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Kanhoji had extended his power during the reign of Maharani Tarabai and readily joined hands with Chhatrapati Shahu Maharaj when he ascended the throne. However, the defection of the unsteady Chandrasen Jadhav to Maharani Tarabai’s camp made him rethink his allegiance.
He declared war against Raje and captured several forts above the Western Ghats belonging to him. Shahu Raje sent Peshwa Bahiropant Pingle to subdue him but he was no match for the shrewd Kanhoji and was soon captured and confined at Colaba. Kanhoji even threatened to attack Satara, the capital of the Marathas.
Maharani Tarabai in the meantime emerged victorious during the monsoon months of 1713. Even Nizam-ul-Mulk who had been appointed as Subahdar of the Deccan was proving to be tiresome. Shahu Raje was at his wits’ end to curb Kanhoji’s aggression and sought the assistance of his trusted Senakarte Balaji Vishwanath.
Shahu Raje promised him the position of Peshwa should he succeed in his mission. Balaji willingly agreed to follow his king, provided he went on this task as Peshwa as this position allowed him to decide on delicate issues of war and peace. He urged Raje as follows, “Here is an enemy who has dared to capture and confine your Peshwa, and insinuates thereby that he would deal similarly with the Chhatrapati himself. Is it not then necessary to impress upon Kanhoji that another Peshwa has already taken the place of the one that is gone and that the king’s government goes on without interruption? This is the only way to put him down.”
The argument was irrefutable and Shahu Raje immediately conferred upon him the office of Peshwa in a grand ceremony. 17 November 1713 marks the historic event when Balaji Vishwanath and his family were given the prized position of Peshwa, thus, chartering a new course in Maratha history and the subsequent transfer of power from the Chhatrapati to Peshwa in the years to come.
Kanhoji and Balaji had known each other for a long time. Through common friends and secret agents, he appealed to Kanhoji’s conscience and urged him to consider how both their personal and national interests would be advanced by acting under Shahu Raje’s suzerainty. He also added that the legacy of Chhatrapati Shivaji Maharaj and his ambitious goal of Hindavi Swarajya would be in danger if they did not work together to adopt a harmonious army and navy to keep the Mughals, the British, the Portuguese and the Siddis of Janjira at bay.
The pragmatic appeal to Kanhoji not to isolate himself and fight his enemies all alone without the backing of the Maratha army under Shahu Raje had its effect at once. Balaji even offered to stand as guarantee to see that all the promises made to Kanhoji would be fulfilled.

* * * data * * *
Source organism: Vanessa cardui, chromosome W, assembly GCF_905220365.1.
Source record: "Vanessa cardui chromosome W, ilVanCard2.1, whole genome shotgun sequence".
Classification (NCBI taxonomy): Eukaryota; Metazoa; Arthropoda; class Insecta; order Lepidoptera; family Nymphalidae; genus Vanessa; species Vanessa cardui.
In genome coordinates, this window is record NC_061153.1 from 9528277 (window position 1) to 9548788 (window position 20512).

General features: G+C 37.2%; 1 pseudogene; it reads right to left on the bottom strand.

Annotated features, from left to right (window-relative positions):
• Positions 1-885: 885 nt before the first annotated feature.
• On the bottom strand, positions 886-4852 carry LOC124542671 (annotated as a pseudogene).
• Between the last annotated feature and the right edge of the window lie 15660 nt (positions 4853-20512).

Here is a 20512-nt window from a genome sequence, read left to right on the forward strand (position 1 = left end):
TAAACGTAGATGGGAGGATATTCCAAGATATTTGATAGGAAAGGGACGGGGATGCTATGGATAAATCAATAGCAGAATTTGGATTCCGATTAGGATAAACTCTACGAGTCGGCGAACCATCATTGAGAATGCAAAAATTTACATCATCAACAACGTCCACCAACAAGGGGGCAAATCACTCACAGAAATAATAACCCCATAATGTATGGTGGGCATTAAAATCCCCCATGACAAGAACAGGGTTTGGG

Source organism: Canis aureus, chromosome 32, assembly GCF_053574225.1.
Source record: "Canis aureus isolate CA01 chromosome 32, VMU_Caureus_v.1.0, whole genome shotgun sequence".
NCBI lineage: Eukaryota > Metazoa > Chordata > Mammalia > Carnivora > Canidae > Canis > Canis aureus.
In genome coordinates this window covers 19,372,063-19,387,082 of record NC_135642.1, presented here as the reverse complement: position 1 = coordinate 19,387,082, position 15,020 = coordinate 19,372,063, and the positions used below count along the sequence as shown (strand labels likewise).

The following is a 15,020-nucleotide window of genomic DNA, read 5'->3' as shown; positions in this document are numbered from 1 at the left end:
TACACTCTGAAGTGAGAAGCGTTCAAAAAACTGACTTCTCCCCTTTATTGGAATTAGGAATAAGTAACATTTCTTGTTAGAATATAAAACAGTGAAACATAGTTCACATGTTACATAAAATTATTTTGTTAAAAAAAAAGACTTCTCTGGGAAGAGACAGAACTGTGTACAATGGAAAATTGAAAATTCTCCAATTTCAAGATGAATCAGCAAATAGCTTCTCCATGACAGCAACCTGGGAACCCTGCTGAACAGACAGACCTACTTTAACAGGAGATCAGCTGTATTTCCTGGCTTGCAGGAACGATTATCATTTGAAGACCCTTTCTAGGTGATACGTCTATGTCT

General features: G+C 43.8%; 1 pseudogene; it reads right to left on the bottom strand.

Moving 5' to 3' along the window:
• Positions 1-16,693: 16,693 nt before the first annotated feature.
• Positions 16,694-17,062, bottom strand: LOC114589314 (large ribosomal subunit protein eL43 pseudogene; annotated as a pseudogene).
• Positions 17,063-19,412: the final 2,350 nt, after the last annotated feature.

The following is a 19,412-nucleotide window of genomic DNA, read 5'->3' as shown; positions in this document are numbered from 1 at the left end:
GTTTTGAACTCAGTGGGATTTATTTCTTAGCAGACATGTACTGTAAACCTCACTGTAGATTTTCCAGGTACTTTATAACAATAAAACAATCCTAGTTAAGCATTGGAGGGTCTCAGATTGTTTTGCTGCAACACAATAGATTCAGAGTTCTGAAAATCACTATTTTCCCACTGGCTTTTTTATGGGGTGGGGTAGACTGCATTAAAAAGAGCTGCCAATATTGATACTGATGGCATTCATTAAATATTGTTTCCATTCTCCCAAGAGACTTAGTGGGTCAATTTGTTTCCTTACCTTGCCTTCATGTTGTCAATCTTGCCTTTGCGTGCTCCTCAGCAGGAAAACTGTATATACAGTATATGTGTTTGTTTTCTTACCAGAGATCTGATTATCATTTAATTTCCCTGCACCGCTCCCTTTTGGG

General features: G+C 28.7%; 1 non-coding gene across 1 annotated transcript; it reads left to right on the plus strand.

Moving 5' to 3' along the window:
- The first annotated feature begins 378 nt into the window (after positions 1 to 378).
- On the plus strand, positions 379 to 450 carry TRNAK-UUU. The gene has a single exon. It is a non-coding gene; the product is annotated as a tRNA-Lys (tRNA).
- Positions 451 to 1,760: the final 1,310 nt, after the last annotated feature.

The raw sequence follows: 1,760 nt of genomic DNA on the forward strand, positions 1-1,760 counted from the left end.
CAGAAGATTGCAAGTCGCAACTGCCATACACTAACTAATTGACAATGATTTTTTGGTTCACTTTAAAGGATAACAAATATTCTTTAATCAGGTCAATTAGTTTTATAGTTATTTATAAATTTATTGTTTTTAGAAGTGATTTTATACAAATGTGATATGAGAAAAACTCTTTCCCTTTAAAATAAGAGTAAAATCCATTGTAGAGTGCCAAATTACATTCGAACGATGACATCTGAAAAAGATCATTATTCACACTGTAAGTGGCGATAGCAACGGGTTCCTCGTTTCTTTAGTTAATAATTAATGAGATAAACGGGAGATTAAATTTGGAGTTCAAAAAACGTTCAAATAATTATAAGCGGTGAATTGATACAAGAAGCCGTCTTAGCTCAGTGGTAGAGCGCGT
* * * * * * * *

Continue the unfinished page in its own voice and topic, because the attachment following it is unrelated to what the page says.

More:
Kanhoji agreed to receive Balaji with respect due to a Peshwa and arranged terms for their future alliance. Balaji marched 30 miles west of Poona to meet Kanhoji. The latter came down from his fort and had a cordial meeting at Valvan in January 1714.
They held long discussions and worked out the terms for a lasting peace between the Chhatrapati and Sarkhel, thus building up a new constitution for the future Maratha expansion. The terms agreed upon received the consent of Shahu Raje. The two chiefs proceeded together to Colaba, where the treaty was ratified on 8 February 1714. This treaty demarcated the possessions of Angre and Chhatrapati and provided for mutual cooperation and common defence.
This treaty also had the desired effect upon the policy of the Siddi of Janjira and the British at Bombay. The Siddi readily appealed for peace with Kanhoji on 30 January 1715. The British on the other hand with their heads full of self-importance kept on waging war year after year only to be on the losing side every single time.
They joined hands with the Portuguese of Goa and launched an attack on Kanhoji during 1721 after the demise of Peshwa Balaji Vishwanath. The young Peshwa Bajirao had just taken command of the office and suddenly swooped upon the British by land and routed them near Colaba. The British then retraced their steps and concluded a peace with the Peshwa and Kanhoji Angre.
Written by Lakshmi Subramanian
* Information about Chhatrapati Shahu Maharaj is taken from archives
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